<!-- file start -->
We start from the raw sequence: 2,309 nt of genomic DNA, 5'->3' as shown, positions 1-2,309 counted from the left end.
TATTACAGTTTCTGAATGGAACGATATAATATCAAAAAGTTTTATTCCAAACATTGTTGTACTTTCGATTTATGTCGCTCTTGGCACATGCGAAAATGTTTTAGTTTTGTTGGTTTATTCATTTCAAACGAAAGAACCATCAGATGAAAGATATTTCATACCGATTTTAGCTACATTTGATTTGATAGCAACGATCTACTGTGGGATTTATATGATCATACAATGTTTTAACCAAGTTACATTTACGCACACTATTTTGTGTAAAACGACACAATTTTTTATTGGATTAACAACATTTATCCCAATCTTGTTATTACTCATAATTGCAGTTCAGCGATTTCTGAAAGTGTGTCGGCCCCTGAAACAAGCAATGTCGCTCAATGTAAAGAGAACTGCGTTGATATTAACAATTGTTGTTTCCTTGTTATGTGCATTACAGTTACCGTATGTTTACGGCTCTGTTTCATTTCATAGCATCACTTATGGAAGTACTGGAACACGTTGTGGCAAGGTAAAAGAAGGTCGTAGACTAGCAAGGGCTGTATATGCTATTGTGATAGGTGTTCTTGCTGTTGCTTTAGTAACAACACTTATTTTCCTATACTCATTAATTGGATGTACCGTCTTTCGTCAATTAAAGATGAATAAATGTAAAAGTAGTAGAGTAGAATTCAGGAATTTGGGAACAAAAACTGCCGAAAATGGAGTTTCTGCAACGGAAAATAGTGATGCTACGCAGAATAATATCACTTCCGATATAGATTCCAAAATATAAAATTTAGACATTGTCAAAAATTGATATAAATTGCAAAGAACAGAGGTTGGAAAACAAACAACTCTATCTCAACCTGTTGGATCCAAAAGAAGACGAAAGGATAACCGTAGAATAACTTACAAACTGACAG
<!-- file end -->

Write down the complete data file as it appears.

We start from the raw sequence: 2,309 nt of genomic DNA, 5'->3' as shown, positions 1-2,309 counted from the left end.
TATTACAGTTTCTGAATGGAACGATATAATATCAAAAAGTTTTATTCCAAACATTGTTGTACTTTCGATTTATGTCGCTCTTGGCACATGCGAAAATGTTTTAGTTTTGTTGGTTTATTCATTTCAAACGAAAGAACCATCAGATGAAAGATATTTCATACCGATTTTAGCTACATTTGATTTGATAGCAACGATCTACTGTGGGATTTATATGATCATACAATGTTTTAACCAAGTTACATTTACGCACACTATTTTGTGTAAAACGACACAATTTTTTATTGGATTAACAACATTTATCCCAATCTTGTTATTACTCATAATTGCAGTTCAGCGATTTCTGAAAGTGTGTCGGCCCCTGAAACAAGCAATGTCGCTCAATGTAAAGAGAACTGCGTTGATATTAACAATTGTTGTTTCCTTGTTATGTGCATTACAGTTACCGTATGTTTACGGCTCTGTTTCATTTCATAGCATCACTTATGGAAGTACTGGAACACGTTGTGGCAAGGTAAAAGAAGGTCGTAGACTAGCAAGGGCTGTATATGCTATTGTGATAGGTGTTCTTGCTGTTGCTTTAGTAACAACACTTATTTTCCTATACTCATTAATTGGATGTACCGTCTTTCGTCAATTAAAGATGAATAAATGTAAAAGTAGTAGAGTAGAATTCAGGAATTTGGGAACAAAAACTGCCGAAAATGGAGTTTCTGCAACGGAAAATAGTGATGCTACGCAGAATAATATCACTTCCGATATAGATTCCAAAATATAAAATTTAGACATTGTCAAAAATTGATATAAATTGCAAAGAACAGAGGTTGGAAAACAAACAACTCTATCTCAACCTGTTGGATCCAAAAGAAGACGAAAGGATAACCGTAGAATAACTTACAAACTGACAG